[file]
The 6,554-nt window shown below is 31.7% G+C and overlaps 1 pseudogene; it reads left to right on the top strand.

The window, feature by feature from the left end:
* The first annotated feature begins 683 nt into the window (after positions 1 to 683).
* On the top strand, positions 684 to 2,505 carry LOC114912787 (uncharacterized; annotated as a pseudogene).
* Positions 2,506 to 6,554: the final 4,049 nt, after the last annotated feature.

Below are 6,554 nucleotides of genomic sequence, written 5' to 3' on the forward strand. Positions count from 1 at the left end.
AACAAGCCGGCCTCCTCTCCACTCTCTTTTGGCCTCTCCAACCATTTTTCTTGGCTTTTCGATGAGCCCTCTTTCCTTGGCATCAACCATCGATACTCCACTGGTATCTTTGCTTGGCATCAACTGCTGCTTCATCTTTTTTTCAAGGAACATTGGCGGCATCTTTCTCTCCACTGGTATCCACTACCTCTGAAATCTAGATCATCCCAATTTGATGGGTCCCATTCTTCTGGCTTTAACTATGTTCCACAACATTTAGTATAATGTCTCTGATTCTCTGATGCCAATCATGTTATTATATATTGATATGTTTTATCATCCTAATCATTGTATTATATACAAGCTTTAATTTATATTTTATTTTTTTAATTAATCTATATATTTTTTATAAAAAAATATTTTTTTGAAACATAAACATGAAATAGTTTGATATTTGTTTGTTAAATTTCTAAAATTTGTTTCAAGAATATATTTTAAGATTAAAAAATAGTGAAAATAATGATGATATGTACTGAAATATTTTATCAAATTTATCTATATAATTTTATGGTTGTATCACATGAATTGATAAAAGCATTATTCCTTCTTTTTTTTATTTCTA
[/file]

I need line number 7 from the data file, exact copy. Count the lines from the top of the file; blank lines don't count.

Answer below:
AACAAGCCGGCCTCCTCTCCACTCTCTTTTGGCCTCTCCAACCATTTTTCTTGGCTTTTCGATGAGCCCTCTTTCCTTGGCATCAACCATCGATACTCCACTGGTATCTTTGCTTGGCATCAACTGCTGCTTCATCTTTTTTTCAAGGAACATTGGCGGCATCTTTCTCTCCACTGGTATCCACTACCTCTGAAATCTAGATCATCCCAATTTGATGGGTCCCATTCTTCTGGCTTTAACTATGTTCCACAACATTTAGTATAATGTCTCTGATTCTCTGATGCCAATCATGTTATTATATATTGATATGTTTTATCATCCTAATCATTGTATTATATACAAGCTTTAATTTATATTTTATTTTTTTAATTAATCTATATATTTTTTATAAAAAAATATTTTTTTGAAACATAAACATGAAATAGTTTGATATTTGTTTGTTAAATTTCTAAAATTTGTTTCAAGAATATATTTTAAGATTAAAAAATAGTGAAAATAATGATGATATGTACTGAAATATTTTATCAAATTTATCTATATAATTTTATGGTTGTATCACATGAATTGATAAAAGCATTATTCCTTCTTTTTTTTATTTCTA